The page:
McCarthy is the critical link between the 1886 and 1912-14 Home Rule Bills. He therefore deserves to be included in any list of "Top 10 Home Rulers".
Eugene J Doyle, Dundrum, Dublin 14
Your otherwise excellent supplement on "Home Rule @ 100" was marred by the repeated use of "Kitty" in relation to Mrs O'Shea, lover and later wife of Charles Stewart Parnell.
She was, in fact, generally known as "Katie" - though she preferred to be called Katherine. "Kitty" was Victorian slang for a prostitute and it was first applied to Mrs O'Shea by the egregious Tim Healy, and it stuck. It was singularly inappropriate given her essentially uxorious relationship with Parnell.
Felix M Larkin, Academic Director, Parnell Summer School, Cabinteely, Dublin 18
Contrary to the mass media coverage that the referendum in Scotland can go "either way", please permit me to make the following prediction: The possibility of the "Yes" side winning the Scottish referendum on independence is as remote as me winning the Irish Lotto and the Euro Millions this week.
Vincent J Lavery, Dalkey, Co Dublin
Please allow me the chance to appeal to all who write for your newspaper to refrain from using the name of Jesus as an expletive, or for colourful emphasis or simply to gain attention.
It is a holy name and the name of the beloved Son of God. The principle, common to all of us, of wishing to protect our good name, holds good in this case also, I believe. Thank you.
Fr Freddy Warner, Portumna, Co Galway
I have nurtured my iTunes music library over recent years.
Apple have greatly disturbed this library by dumping a new U2 album into it. I neither asked for nor wanted this mediocrity. This is a gross invasion of privacy by a band and company who seek to impose their selective tastes on the general public.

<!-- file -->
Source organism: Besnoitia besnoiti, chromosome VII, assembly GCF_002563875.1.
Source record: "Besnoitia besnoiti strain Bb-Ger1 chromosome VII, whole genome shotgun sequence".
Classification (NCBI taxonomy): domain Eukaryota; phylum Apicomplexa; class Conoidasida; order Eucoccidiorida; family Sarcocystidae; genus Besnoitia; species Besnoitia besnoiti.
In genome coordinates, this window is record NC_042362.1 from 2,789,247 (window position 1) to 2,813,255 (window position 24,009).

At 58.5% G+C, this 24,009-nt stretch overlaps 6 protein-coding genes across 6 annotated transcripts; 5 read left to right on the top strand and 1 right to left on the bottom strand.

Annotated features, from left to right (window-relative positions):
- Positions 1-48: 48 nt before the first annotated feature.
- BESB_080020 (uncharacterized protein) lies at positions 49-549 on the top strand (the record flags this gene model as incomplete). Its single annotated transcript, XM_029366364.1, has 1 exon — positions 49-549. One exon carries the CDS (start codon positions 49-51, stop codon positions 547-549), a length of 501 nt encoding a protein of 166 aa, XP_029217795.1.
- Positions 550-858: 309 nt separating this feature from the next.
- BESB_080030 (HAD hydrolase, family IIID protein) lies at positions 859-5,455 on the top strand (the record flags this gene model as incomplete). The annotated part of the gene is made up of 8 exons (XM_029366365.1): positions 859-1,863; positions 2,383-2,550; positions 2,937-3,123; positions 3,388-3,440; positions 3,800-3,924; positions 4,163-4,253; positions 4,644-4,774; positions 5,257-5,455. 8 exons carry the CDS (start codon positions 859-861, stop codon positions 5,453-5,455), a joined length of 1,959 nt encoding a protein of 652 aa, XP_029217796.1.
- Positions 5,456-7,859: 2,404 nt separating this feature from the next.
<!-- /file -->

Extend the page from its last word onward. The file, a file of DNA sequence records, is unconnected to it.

K Nolan, Carrick-on-Shannon, Co Leitrim
Everyone is rightly saddened by the death of David Haines, the British aid worker who was recently butchered. This was a horrific act. We must see the complete picture in this disastrous situation.
Britain and the US invaded Iraq, based on a pack of lies, 11 years ago. They are also still fighting in Afghanistan for some reason. In those two countries combined, around a million people have been killed by Western forces. Then you had Libya, where around another 30,000 people were killed, in addition to the destruction caused. Huge amounts of weaponry have also been sold to that region. The result - chaos.
In order to gain control of the Middle East, and it's resources, much of the Muslim world has been trashed. And, if that wasn't enough, we've seen the UK and US back Israel's recent raid, which killed another 2,100 Muslims in Gaza.
Let's be clear, I am in no way justifying what Isil/Islamic State are doing. This is no excuse for their barbarity, but the totality of the breakdown in the Middle East has to be examined in order to be addressed.
Name and address with editor
This Thursday marks the anniversary of the death of Anne Devlin, the faithful friend of Robert Emmet. She suffered severely at the hands of cruel crown agents.
Anne Devlin's headstone at Glasnevin tells of her many noble qualities and how she lived and died in "obscurity and poverty".
Remember her with pride.
J A Barnwell, Dublin 9